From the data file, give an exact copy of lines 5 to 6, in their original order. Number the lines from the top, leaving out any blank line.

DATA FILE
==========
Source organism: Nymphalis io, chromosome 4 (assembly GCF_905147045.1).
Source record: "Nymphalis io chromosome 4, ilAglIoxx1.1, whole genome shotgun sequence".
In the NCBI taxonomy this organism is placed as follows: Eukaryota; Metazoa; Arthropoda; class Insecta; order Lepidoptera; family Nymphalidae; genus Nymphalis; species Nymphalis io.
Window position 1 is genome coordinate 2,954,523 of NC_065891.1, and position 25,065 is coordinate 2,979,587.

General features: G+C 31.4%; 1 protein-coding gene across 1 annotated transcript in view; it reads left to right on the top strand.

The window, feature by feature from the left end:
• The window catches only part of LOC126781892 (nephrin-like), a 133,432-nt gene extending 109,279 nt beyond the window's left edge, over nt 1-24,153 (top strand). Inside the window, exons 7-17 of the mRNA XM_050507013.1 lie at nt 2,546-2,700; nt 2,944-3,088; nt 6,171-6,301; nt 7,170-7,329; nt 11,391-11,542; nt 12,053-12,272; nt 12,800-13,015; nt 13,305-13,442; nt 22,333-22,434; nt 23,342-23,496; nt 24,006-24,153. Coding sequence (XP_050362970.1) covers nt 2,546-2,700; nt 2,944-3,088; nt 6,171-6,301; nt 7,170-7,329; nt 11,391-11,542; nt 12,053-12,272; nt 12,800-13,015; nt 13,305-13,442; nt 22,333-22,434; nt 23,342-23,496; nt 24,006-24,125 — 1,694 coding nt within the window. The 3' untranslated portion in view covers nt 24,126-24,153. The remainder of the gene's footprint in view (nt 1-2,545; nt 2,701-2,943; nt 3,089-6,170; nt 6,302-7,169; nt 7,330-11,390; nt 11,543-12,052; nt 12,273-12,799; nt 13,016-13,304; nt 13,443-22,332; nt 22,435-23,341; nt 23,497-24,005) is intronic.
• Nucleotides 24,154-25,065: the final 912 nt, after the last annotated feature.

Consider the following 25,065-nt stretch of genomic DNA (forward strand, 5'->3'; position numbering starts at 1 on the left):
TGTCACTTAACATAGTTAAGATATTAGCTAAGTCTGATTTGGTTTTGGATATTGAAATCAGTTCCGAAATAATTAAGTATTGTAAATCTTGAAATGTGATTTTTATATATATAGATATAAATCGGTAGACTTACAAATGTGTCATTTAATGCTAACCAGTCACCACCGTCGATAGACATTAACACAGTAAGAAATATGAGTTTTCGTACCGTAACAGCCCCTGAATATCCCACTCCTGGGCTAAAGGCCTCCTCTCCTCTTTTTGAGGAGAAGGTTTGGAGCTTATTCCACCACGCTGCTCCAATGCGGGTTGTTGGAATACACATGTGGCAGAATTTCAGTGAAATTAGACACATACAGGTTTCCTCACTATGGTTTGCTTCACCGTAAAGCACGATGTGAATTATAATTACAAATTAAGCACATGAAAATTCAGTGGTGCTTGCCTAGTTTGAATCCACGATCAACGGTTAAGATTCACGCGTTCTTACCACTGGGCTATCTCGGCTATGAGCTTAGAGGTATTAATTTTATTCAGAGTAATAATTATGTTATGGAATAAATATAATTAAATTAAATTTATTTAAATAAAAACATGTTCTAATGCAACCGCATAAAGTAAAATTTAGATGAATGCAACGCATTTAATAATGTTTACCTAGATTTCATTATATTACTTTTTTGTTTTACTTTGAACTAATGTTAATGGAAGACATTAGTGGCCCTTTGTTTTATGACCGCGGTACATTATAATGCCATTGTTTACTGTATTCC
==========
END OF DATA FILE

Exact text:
General features: G+C 31.4%; 1 protein-coding gene across 1 annotated transcript in view; it reads left to right on the top strand.

The window, feature by feature from the left end: